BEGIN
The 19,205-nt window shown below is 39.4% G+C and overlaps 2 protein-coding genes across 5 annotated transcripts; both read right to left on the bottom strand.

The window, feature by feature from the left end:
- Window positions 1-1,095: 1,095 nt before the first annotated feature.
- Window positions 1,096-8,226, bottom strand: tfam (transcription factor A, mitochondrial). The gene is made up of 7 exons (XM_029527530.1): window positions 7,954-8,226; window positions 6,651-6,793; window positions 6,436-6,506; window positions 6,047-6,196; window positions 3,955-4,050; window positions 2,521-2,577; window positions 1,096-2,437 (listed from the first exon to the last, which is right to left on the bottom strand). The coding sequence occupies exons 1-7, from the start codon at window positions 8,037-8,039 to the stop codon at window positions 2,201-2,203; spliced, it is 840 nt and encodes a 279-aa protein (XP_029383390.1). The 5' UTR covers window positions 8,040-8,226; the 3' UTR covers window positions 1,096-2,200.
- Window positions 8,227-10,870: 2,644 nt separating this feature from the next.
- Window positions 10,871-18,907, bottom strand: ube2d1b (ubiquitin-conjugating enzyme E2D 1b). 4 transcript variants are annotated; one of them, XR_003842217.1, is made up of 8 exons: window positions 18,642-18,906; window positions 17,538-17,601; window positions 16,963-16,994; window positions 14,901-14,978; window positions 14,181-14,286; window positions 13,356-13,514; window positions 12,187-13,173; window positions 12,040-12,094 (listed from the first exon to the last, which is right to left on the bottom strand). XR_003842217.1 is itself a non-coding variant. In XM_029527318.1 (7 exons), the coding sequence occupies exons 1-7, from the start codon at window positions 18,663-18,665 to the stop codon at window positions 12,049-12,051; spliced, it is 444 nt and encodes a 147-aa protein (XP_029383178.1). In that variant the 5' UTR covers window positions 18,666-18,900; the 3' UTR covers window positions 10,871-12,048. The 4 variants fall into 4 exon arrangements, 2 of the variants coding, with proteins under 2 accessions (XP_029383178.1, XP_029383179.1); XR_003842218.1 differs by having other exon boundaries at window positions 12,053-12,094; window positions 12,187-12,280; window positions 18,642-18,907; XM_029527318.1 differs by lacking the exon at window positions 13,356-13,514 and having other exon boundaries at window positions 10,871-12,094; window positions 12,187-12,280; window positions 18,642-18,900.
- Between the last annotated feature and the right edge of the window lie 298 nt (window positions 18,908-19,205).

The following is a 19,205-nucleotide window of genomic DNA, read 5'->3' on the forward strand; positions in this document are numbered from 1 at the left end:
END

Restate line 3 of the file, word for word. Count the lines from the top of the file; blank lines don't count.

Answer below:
- Window positions 1-1,095: 1,095 nt before the first annotated feature.